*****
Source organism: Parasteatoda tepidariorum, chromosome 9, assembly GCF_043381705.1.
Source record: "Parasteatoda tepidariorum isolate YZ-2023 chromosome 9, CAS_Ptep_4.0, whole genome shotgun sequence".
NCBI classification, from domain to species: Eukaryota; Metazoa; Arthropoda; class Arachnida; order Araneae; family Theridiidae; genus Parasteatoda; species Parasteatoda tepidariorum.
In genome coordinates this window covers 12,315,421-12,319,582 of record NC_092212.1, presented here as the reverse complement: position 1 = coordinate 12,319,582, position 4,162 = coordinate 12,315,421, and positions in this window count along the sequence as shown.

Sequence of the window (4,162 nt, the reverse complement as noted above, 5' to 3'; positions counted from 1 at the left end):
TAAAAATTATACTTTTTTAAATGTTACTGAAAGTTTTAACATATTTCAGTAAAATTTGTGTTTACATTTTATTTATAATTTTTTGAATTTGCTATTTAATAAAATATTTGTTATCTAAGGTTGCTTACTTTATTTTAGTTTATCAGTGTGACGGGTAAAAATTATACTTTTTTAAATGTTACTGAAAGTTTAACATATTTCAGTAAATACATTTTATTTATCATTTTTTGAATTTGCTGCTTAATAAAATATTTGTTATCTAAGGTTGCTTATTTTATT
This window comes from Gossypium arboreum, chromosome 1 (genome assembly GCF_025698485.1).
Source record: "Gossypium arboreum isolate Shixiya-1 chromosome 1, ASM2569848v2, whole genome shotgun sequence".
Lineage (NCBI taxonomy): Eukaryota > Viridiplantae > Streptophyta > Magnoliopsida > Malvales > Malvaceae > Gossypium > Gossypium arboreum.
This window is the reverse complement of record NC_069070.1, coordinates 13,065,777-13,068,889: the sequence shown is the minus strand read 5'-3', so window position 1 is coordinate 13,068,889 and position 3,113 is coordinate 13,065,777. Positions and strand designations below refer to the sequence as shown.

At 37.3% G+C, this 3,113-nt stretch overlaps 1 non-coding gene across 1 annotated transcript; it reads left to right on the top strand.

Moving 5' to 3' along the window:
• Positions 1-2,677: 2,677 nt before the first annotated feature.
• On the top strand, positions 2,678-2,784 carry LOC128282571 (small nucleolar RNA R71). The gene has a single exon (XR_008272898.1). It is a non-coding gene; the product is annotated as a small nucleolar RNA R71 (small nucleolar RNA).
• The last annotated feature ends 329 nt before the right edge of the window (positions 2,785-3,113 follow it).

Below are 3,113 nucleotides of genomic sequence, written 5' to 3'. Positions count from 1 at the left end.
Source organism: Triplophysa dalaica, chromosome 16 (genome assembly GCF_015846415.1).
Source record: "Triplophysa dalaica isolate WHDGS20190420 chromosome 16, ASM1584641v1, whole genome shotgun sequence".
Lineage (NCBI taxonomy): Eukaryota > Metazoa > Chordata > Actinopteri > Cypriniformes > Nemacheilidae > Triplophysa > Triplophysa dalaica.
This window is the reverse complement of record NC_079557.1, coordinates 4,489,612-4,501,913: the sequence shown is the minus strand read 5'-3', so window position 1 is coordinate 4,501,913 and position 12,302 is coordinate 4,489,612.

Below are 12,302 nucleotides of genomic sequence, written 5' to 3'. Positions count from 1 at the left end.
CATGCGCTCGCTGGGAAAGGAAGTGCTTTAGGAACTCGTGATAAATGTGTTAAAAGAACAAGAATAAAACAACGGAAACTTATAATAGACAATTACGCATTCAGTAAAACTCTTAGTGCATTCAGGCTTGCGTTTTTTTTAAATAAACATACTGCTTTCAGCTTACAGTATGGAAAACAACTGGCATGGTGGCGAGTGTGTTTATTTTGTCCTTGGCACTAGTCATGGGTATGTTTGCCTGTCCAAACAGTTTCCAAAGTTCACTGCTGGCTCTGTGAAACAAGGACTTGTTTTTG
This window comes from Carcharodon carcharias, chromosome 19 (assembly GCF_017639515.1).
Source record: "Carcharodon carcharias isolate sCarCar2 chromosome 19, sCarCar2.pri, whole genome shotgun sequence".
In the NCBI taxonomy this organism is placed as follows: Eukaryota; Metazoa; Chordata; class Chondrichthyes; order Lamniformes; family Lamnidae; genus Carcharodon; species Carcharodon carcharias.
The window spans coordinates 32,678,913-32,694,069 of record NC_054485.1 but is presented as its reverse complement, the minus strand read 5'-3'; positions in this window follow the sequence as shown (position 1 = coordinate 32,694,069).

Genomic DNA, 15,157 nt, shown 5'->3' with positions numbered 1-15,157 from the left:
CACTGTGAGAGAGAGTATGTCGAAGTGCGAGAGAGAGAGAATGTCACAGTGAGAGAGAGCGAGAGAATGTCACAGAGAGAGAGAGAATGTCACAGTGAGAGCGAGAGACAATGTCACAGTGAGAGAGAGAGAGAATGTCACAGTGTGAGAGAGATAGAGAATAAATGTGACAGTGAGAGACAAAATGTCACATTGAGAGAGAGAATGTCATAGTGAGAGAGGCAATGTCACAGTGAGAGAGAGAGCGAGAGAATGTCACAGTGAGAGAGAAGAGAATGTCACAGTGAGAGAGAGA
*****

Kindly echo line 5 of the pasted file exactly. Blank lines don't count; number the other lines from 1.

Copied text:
Sequence of the window (4,162 nt, the reverse complement as noted above, 5' to 3'; positions counted from 1 at the left end):